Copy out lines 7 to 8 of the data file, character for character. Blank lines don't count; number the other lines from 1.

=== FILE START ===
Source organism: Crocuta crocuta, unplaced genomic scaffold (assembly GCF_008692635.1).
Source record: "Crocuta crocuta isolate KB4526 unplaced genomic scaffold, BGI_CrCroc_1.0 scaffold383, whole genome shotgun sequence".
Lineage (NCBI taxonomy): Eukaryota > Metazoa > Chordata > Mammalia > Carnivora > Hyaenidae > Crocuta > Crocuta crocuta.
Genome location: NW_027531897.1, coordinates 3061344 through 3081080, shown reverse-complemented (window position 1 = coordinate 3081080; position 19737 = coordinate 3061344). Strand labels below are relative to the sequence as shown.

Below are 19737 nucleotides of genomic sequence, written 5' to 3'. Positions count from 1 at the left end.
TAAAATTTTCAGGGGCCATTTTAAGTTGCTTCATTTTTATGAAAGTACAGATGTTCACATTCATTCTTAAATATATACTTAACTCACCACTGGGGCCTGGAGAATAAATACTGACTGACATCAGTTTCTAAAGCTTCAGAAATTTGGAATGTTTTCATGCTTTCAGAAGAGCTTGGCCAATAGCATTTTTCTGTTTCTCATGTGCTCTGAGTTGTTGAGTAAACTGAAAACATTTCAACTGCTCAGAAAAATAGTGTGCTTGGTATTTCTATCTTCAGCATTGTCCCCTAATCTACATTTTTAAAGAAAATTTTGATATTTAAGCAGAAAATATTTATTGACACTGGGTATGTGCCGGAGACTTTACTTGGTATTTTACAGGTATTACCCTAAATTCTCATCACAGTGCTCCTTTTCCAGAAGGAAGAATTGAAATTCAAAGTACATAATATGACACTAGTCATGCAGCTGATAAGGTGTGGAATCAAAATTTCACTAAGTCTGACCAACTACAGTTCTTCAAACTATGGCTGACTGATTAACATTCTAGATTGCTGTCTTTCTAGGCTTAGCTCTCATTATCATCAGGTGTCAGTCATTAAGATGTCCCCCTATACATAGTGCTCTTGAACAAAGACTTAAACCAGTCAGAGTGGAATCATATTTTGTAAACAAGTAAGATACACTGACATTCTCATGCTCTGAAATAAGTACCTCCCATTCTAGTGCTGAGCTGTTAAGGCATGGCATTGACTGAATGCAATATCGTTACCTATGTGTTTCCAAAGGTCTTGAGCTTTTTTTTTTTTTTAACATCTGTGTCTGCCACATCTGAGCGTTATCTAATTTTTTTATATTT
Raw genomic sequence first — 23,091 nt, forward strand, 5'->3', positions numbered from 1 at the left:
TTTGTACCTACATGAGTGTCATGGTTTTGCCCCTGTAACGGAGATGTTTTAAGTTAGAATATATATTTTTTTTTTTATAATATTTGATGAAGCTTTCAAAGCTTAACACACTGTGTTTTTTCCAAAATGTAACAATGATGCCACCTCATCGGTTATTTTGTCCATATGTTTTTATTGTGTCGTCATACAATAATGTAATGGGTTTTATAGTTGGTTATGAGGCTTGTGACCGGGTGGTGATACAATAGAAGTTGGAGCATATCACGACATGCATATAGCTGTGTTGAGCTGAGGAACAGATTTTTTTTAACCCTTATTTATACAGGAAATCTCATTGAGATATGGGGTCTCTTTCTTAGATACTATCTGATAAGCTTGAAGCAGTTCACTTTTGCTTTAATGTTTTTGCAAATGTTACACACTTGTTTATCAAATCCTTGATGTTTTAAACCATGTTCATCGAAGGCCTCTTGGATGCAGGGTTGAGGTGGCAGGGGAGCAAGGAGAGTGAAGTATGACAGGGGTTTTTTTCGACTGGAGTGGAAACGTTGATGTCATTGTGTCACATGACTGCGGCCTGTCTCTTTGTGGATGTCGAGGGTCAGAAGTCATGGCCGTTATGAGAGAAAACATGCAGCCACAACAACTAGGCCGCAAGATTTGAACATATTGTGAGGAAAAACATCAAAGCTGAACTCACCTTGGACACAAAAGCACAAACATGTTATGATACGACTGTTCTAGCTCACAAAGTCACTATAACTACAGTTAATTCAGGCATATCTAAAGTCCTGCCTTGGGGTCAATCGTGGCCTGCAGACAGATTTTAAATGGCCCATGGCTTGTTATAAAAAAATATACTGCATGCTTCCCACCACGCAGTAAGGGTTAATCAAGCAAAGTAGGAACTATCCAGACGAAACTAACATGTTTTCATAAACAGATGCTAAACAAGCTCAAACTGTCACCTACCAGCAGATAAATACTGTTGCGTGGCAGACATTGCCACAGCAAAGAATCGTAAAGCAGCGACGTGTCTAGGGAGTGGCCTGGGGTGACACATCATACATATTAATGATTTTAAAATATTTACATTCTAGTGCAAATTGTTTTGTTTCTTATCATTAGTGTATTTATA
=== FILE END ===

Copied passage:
Raw genomic sequence first — 23,091 nt, forward strand, 5'->3', positions numbered from 1 at the left:
TTTGTACCTACATGAGTGTCATGGTTTTGCCCCTGTAACGGAGATGTTTTAAGTTAGAATATATATTTTTTTTTTTATAATATTTGATGAAGCTTTCAAAGCTTAACACACTGTGTTTTTTCCAAAATGTAACAATGATGCCACCTCATCGGTTATTTTGTCCATATGTTTTTATTGTGTCGTCATACAATAATGTAATGGGTTTTATAGTTGGTTATGAGGCTTGTGACCGGGTGGTGATACAATAGAAGTTGGAGCATATCACGACATGCATATAGCTGTGTTGAGCTGAGGAACAGATTTTTTTTAACCCTTATTTATACAGGAAATCTCATTGAGATATGGGGTCTCTTTCTTAGATACTATCTGATAAGCTTGAAGCAGTTCACTTTTGCTTTAATGTTTTTGCAAATGTTACACACTTGTTTATCAAATCCTTGATGTTTTAAACCATGTTCATCGAAGGCCTCTTGGATGCAGGGTTGAGGTGGCAGGGGAGCAAGGAGAGTGAAGTATGACAGGGGTTTTTTTCGACTGGAGTGGAAACGTTGATGTCATTGTGTCACATGACTGCGGCCTGTCTCTTTGTGGATGTCGAGGGTCAGAAGTCATGGCCGTTATGAGAGAAAACATGCAGCCACAACAACTAGGCCGCAAGATTTGAACATATTGTGAGGAAAAACATCAAAGCTGAACTCACCTTGGACACAAAAGCACAAACATGTTATGATACGACTGTTCTAGCTCACAAAGTCACTATAACTACAGTTAATTCAGGCATATCTAAAGTCCTGCCTTGGGGTCAATCGTGGCCTGCAGACAGATTTTAAATGGCCCATGGCTTGTTATAAAAAAATATACTGCATGCTTCCCACCACGCAGTAAGGGTTAATCAAGCAAAGTAGGAACTATCCAGACGAAACTAACATGTTTTCATAAACAGATGCTAAACAAGCTCAAACTGTCACCTACCAGCAGATAAATACTGTTGCGTGGCAGACATTGCCACAGCAAAGAATCGTAAAGCAGCGACGTGTCTAGGGAGTGGCCTGGGGTGACACATCATACATATTAATGATTTTAAAATATTTACATTCTAGTGCAAATTGTTTTGTTTCTTATCATTAGTGTATTTATA